As in Iraq before Saddam Hussein's fall, Germany and France happen to be the two largest suppliers of goods to Iran: according to the CIA World Factbook, in 2003, Germany is first, supplying 11% of Iran's imports, France second with 8.6 %. Indeed France's investments alone amount to a staggering $35 Billion, not including the very expensive oil and gas ventures. Also, recently the French Ambassador to Iran, Francois Nicoullaud, boasted about the ever— increasing presence of French companies in Iran. Additionnally, these two countries provide 100% of Iranian imports of industrial machines and equipment. The Iranian market is all the more important for Germany and France today because they have lost their lucrative contracts in Iraq.
But keep in mind that even if the EU—3 accepted going to the United Nations Security Council, China and Russia would most probably veto any resolutions punishing Iran — for the same reason: China is the third largest exporter to Iran, and Russia the seventh.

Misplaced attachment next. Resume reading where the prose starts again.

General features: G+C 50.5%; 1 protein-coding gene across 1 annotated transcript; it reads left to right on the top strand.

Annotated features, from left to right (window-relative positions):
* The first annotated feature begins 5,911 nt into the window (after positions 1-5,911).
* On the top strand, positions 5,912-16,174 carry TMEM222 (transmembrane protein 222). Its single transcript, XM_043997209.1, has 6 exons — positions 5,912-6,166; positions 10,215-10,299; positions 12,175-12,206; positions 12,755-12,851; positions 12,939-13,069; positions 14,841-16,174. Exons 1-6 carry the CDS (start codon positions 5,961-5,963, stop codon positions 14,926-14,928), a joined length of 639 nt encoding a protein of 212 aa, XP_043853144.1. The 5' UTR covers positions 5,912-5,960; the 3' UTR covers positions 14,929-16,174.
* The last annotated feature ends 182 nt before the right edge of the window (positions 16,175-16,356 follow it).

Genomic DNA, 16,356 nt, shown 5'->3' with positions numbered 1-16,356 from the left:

Last week, an Iranian opposition group, The National Council of Resistance of Iran (NCRI), sternly warned that the Arak nuclear plant could be up and running by 2007. Bruno Tertrais, a French expert at the Foundation for Strategic Research, agreed on the timing and added that the Arak reactor will be able to produce high—grade military plutonium.

Time is running out and Iran is getting closer by the day to getting the Bomb. The diplomatic option is dead in the water. According to many military experts, the military option is not looking too good either, because of bad intelligence assets on the grounds, dispersed underground sites and potential disastrous repercussions. Two recently formed Washington DC think tanks, the Iran Freedom Foundation and the Iran Policy Committee (IPC), are advocating a third solution: regime change initiated by Iranians. At a recent AIPAC conference, Defense expert Richard Perle advocated a mix of tough economic and diplomatic sanctions combined with help to dissidents. This looks like the only realistic option to solve this thorny, dangerous and most pressing issue.

Olivier Guitta is a freelance writer specializing in the Middle East and Europe.